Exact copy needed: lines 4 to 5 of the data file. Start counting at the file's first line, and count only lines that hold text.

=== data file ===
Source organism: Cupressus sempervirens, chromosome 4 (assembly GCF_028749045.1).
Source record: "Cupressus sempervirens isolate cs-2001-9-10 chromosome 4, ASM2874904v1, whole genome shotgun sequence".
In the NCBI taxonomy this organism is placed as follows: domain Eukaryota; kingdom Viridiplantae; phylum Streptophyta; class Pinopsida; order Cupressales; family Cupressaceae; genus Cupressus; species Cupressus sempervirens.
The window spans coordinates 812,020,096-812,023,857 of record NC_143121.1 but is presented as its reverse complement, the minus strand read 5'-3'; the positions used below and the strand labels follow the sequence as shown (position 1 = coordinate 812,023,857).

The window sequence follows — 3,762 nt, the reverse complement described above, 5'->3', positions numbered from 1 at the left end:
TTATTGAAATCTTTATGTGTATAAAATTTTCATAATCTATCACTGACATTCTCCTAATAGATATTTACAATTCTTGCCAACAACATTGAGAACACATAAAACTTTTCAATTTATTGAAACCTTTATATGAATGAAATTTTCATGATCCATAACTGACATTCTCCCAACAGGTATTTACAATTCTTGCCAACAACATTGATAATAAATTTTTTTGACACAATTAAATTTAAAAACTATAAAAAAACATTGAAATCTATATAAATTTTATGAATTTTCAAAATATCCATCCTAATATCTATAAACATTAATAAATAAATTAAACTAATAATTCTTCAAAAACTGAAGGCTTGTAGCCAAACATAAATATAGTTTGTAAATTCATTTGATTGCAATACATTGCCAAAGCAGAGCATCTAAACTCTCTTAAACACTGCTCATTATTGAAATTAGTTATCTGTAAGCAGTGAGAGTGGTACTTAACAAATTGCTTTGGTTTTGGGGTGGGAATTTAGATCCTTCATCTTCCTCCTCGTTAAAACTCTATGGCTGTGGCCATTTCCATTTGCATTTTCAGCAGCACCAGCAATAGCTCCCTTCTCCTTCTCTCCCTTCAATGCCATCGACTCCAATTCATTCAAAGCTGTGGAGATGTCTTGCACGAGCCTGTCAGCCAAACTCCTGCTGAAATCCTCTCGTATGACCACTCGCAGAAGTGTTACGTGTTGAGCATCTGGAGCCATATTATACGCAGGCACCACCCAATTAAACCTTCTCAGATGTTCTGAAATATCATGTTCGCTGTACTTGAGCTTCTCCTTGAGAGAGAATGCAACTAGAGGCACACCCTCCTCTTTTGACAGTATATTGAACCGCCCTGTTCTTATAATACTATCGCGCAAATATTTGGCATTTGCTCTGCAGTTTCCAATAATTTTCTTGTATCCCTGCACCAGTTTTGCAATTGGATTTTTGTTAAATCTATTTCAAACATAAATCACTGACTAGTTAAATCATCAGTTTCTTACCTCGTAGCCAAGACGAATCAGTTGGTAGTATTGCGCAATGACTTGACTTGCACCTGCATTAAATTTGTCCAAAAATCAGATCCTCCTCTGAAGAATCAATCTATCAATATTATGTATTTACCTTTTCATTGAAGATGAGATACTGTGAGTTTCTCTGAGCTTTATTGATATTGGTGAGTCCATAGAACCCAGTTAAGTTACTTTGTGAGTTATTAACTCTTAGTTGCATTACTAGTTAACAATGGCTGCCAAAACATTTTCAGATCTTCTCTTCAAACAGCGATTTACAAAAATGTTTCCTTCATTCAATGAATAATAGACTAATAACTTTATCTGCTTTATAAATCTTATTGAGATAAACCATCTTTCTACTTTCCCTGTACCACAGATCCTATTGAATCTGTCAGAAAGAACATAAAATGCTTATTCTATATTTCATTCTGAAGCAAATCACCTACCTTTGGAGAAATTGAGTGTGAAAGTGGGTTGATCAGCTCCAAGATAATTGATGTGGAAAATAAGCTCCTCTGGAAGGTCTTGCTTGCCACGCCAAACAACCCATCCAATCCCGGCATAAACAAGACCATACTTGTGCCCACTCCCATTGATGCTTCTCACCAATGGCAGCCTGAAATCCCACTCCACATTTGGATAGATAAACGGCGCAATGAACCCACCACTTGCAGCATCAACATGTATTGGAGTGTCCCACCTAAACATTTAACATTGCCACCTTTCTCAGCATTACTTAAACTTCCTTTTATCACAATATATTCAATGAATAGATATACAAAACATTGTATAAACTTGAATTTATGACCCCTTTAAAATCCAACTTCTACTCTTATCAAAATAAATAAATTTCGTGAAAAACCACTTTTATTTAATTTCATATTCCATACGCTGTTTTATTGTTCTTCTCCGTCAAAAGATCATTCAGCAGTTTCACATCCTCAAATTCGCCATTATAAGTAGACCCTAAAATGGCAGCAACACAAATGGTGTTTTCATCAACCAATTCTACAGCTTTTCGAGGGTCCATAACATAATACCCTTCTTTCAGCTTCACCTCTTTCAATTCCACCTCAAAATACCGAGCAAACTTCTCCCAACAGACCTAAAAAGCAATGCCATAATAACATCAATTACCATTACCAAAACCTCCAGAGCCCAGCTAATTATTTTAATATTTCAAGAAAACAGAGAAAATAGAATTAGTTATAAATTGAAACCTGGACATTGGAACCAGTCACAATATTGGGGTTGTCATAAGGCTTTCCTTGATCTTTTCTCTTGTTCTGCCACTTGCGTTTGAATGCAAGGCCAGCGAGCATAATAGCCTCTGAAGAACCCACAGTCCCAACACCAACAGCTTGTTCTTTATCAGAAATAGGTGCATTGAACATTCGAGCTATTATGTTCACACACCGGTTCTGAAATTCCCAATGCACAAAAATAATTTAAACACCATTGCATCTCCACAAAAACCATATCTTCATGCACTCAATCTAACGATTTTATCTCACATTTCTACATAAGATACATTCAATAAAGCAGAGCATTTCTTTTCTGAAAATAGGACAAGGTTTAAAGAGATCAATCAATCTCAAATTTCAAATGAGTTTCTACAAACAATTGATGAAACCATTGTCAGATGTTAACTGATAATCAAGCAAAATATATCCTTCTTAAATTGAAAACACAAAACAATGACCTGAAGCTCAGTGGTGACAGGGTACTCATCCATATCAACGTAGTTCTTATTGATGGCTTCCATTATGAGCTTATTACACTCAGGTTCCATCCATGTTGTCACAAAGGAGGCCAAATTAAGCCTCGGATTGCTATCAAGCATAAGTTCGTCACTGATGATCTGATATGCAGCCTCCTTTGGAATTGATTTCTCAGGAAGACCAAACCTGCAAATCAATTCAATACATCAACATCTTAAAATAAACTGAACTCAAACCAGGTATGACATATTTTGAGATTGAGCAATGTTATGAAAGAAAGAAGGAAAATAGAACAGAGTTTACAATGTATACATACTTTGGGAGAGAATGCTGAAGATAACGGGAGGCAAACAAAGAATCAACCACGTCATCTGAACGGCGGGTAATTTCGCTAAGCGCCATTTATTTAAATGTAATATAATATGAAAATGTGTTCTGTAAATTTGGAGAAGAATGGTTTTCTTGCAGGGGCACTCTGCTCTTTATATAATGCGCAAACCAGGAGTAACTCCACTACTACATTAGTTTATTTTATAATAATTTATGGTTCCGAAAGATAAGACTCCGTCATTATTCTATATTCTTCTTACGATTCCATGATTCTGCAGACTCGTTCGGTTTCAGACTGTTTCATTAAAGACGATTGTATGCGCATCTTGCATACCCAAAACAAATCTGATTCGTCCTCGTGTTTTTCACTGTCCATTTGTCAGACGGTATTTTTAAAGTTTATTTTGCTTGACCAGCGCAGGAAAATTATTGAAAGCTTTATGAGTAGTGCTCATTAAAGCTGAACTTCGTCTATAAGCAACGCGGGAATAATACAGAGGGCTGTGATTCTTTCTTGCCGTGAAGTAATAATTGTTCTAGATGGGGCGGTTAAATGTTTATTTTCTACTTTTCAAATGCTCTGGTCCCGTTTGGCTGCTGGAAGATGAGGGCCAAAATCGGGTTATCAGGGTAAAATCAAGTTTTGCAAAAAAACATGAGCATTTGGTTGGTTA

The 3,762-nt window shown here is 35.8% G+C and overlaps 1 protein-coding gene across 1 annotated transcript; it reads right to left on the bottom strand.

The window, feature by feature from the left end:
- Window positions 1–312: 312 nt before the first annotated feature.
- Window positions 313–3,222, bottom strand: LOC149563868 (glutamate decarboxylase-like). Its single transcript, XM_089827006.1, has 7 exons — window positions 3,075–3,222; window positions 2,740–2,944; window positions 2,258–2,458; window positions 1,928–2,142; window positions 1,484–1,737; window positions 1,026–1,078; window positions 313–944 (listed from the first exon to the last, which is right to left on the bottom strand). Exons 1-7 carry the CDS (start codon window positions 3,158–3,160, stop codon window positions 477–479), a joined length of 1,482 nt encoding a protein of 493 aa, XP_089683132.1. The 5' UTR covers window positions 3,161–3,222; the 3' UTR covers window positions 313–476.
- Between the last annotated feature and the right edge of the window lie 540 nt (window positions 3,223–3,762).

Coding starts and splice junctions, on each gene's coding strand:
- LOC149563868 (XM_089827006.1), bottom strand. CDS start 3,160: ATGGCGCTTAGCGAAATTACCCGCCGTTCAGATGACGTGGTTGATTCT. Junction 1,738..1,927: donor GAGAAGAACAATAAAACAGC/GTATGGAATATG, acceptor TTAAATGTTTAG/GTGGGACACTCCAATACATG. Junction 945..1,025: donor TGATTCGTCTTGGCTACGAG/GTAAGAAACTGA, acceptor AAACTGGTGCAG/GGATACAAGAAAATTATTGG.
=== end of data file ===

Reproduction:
The window spans coordinates 812,020,096-812,023,857 of record NC_143121.1 but is presented as its reverse complement, the minus strand read 5'-3'; the positions used below and the strand labels follow the sequence as shown (position 1 = coordinate 812,023,857).

The window sequence follows — 3,762 nt, the reverse complement described above, 5'->3', positions numbered from 1 at the left end: